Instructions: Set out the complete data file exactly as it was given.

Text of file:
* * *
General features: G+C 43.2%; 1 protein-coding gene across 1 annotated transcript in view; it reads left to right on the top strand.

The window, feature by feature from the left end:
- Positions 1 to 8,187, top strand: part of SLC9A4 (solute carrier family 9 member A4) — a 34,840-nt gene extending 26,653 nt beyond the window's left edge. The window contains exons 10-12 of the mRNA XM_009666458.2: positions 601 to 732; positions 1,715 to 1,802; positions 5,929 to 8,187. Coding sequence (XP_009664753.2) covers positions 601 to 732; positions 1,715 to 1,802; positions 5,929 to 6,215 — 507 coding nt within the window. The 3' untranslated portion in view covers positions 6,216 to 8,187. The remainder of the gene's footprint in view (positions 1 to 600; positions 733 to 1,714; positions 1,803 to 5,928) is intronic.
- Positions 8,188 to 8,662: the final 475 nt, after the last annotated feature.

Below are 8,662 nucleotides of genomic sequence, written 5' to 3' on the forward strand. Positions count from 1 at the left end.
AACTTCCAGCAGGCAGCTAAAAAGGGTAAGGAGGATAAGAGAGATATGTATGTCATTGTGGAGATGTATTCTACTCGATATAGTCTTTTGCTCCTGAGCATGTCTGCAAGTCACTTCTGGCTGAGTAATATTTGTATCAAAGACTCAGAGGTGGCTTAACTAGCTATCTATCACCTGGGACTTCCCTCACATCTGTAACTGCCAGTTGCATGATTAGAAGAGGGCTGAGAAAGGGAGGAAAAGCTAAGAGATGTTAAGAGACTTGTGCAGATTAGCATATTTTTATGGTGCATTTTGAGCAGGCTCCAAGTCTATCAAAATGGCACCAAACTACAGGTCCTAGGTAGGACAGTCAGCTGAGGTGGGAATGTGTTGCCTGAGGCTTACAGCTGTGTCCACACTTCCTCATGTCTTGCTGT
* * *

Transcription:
General features: G+C 43.2%; 1 protein-coding gene across 1 annotated transcript in view; it reads left to right on the top strand.

The window, feature by feature from the left end:
- Positions 1 to 8,187, top strand: part of SLC9A4 (solute carrier family 9 member A4) — a 34,840-nt gene extending 26,653 nt beyond the window's left edge. The window contains exons 10-12 of the mRNA XM_009666458.2: positions 601 to 732; positions 1,715 to 1,802; positions 5,929 to 8,187. Coding sequence (XP_009664753.2) covers positions 601 to 732; positions 1,715 to 1,802; positions 5,929 to 6,215 — 507 coding nt within the window. The 3' untranslated portion in view covers positions 6,216 to 8,187. The remainder of the gene's footprint in view (positions 1 to 600; positions 733 to 1,714; positions 1,803 to 5,928) is intronic.
- Positions 8,188 to 8,662: the final 475 nt, after the last annotated feature.

Below are 8,662 nucleotides of genomic sequence, written 5' to 3' on the forward strand. Positions count from 1 at the left end.
AACTTCCAGCAGGCAGCTAAAAAGGGTAAGGAGGATAAGAGAGATATGTATGTCATTGTGGAGATGTATTCTACTCGATATAGTCTTTTGCTCCTGAGCATGTCTGCAAGTCACTTCTGGCTGAGTAATATTTGTATCAAAGACTCAGAGGTGGCTTAACTAGCTATCTATCACCTGGGACTTCCCTCACATCTGTAACTGCCAGTTGCATGATTAGAAGAGGGCTGAGAAAGGGAGGAAAAGCTAAGAGATGTTAAGAGACTTGTGCAGATTAGCATATTTTTATGGTGCATTTTGAGCAGGCTCCAAGTCTATCAAAATGGCACCAAACTACAGGTCCTAGGTAGGACAGTCAGCTGAGGTGGGAATGTGTTGCCTGAGGCTTACAGCTGTGTCCACACTTCCTCATGTCTTGCTGT